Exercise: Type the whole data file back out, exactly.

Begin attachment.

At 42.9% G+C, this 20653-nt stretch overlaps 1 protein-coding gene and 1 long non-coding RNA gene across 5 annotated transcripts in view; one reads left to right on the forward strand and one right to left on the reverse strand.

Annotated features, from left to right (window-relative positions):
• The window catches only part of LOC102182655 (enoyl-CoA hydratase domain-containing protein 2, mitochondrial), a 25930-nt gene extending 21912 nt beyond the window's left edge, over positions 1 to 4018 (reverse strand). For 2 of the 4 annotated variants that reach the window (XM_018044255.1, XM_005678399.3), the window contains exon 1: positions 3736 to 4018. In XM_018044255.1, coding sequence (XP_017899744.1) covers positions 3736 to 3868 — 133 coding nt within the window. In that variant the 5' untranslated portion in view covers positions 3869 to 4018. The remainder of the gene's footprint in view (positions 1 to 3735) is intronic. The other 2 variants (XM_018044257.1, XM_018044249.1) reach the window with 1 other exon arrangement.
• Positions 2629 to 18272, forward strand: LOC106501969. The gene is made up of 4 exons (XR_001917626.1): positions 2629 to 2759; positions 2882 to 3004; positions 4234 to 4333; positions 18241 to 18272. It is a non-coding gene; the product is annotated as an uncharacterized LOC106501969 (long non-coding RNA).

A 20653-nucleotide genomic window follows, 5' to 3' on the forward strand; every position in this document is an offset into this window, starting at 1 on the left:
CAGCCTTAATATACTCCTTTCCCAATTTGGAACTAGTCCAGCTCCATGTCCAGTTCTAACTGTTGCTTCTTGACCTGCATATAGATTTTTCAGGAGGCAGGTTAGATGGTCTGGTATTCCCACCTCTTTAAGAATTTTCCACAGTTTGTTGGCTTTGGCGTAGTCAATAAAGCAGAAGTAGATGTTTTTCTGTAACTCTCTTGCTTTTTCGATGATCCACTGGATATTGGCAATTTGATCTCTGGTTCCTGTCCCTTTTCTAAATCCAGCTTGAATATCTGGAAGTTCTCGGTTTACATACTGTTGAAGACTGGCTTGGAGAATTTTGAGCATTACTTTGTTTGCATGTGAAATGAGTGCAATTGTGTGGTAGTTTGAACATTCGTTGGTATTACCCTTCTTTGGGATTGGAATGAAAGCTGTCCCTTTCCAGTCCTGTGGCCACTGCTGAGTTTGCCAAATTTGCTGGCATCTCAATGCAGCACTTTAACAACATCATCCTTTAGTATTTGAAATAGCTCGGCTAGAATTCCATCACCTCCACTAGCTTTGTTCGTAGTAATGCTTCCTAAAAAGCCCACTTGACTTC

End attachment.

At 42.9% G+C, this 20653-nt stretch overlaps 1 protein-coding gene and 1 long non-coding RNA gene across 5 annotated transcripts in view; one reads left to right on the forward strand and one right to left on the reverse strand.

Annotated features, from left to right (window-relative positions):
• The window catches only part of LOC102182655 (enoyl-CoA hydratase domain-containing protein 2, mitochondrial), a 25930-nt gene extending 21912 nt beyond the window's left edge, over positions 1 to 4018 (reverse strand). For 2 of the 4 annotated variants that reach the window (XM_018044255.1, XM_005678399.3), the window contains exon 1: positions 3736 to 4018. In XM_018044255.1, coding sequence (XP_017899744.1) covers positions 3736 to 3868 — 133 coding nt within the window. In that variant the 5' untranslated portion in view covers positions 3869 to 4018. The remainder of the gene's footprint in view (positions 1 to 3735) is intronic. The other 2 variants (XM_018044257.1, XM_018044249.1) reach the window with 1 other exon arrangement.
• Positions 2629 to 18272, forward strand: LOC106501969. The gene is made up of 4 exons (XR_001917626.1): positions 2629 to 2759; positions 2882 to 3004; positions 4234 to 4333; positions 18241 to 18272. It is a non-coding gene; the product is annotated as an uncharacterized LOC106501969 (long non-coding RNA).

A 20653-nucleotide genomic window follows, 5' to 3' on the forward strand; every position in this document is an offset into this window, starting at 1 on the left:
CAGCCTTAATATACTCCTTTCCCAATTTGGAACTAGTCCAGCTCCATGTCCAGTTCTAACTGTTGCTTCTTGACCTGCATATAGATTTTTCAGGAGGCAGGTTAGATGGTCTGGTATTCCCACCTCTTTAAGAATTTTCCACAGTTTGTTGGCTTTGGCGTAGTCAATAAAGCAGAAGTAGATGTTTTTCTGTAACTCTCTTGCTTTTTCGATGATCCACTGGATATTGGCAATTTGATCTCTGGTTCCTGTCCCTTTTCTAAATCCAGCTTGAATATCTGGAAGTTCTCGGTTTACATACTGTTGAAGACTGGCTTGGAGAATTTTGAGCATTACTTTGTTTGCATGTGAAATGAGTGCAATTGTGTGGTAGTTTGAACATTCGTTGGTATTACCCTTCTTTGGGATTGGAATGAAAGCTGTCCCTTTCCAGTCCTGTGGCCACTGCTGAGTTTGCCAAATTTGCTGGCATCTCAATGCAGCACTTTAACAACATCATCCTTTAGTATTTGAAATAGCTCGGCTAGAATTCCATCACCTCCACTAGCTTTGTTCGTAGTAATGCTTCCTAAAAAGCCCACTTGACTTC